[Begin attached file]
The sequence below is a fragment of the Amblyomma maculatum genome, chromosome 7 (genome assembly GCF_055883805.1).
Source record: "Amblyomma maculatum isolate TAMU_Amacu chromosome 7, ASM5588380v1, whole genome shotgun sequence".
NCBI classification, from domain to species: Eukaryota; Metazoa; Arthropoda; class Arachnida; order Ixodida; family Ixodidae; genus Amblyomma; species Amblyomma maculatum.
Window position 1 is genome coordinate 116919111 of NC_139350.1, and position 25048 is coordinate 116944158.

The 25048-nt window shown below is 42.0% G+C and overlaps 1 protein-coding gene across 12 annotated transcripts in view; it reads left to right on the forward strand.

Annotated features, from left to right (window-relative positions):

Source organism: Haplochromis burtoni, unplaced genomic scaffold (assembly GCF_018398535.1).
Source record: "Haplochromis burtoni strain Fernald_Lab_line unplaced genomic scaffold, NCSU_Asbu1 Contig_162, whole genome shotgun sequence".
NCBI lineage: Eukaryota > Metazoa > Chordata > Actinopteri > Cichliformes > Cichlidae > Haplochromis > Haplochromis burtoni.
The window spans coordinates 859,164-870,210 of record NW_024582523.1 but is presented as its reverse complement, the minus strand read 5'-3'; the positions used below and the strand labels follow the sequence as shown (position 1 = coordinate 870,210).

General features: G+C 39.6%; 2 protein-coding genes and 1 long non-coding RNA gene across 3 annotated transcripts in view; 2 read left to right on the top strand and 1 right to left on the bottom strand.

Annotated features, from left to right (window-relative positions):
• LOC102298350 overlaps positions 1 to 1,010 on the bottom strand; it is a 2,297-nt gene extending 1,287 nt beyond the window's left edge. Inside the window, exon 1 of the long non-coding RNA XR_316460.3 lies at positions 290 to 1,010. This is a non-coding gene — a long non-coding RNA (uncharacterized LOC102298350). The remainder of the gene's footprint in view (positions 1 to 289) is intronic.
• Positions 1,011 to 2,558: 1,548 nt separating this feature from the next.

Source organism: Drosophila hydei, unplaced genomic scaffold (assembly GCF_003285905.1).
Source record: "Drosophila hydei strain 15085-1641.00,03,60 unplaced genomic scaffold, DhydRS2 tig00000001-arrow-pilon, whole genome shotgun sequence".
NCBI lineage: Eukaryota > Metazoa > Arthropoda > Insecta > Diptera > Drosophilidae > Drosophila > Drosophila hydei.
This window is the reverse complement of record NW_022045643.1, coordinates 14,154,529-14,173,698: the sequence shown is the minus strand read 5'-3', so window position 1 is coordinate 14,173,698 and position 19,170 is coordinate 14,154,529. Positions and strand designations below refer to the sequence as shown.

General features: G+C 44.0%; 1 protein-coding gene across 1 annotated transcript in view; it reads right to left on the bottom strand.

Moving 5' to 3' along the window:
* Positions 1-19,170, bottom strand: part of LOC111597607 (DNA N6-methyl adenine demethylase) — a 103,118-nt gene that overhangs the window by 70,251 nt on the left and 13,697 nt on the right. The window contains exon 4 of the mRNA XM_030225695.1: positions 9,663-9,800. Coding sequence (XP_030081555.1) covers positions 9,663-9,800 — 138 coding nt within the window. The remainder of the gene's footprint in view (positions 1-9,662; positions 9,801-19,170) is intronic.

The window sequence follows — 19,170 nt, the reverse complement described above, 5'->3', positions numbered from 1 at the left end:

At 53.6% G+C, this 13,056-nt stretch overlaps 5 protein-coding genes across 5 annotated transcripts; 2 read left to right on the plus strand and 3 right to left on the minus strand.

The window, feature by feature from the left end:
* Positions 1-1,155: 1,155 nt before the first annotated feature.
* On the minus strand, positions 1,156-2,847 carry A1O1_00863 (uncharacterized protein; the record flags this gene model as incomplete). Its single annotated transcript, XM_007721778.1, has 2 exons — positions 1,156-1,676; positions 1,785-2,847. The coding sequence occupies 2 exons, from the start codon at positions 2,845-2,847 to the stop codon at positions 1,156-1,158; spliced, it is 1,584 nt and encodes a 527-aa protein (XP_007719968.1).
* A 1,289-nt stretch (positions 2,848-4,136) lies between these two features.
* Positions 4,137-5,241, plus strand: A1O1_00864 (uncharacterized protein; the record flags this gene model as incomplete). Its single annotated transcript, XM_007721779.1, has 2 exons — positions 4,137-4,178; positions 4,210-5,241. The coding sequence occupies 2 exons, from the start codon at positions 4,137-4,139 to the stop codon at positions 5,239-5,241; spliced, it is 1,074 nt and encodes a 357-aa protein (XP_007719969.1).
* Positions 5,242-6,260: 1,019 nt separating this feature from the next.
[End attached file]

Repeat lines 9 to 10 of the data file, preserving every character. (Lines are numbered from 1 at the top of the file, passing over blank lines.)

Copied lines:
NCBI lineage: Eukaryota > Metazoa > Chordata > Actinopteri > Cichliformes > Cichlidae > Haplochromis > Haplochromis burtoni.
The window spans coordinates 859,164-870,210 of record NW_024582523.1 but is presented as its reverse complement, the minus strand read 5'-3'; the positions used below and the strand labels follow the sequence as shown (position 1 = coordinate 870,210).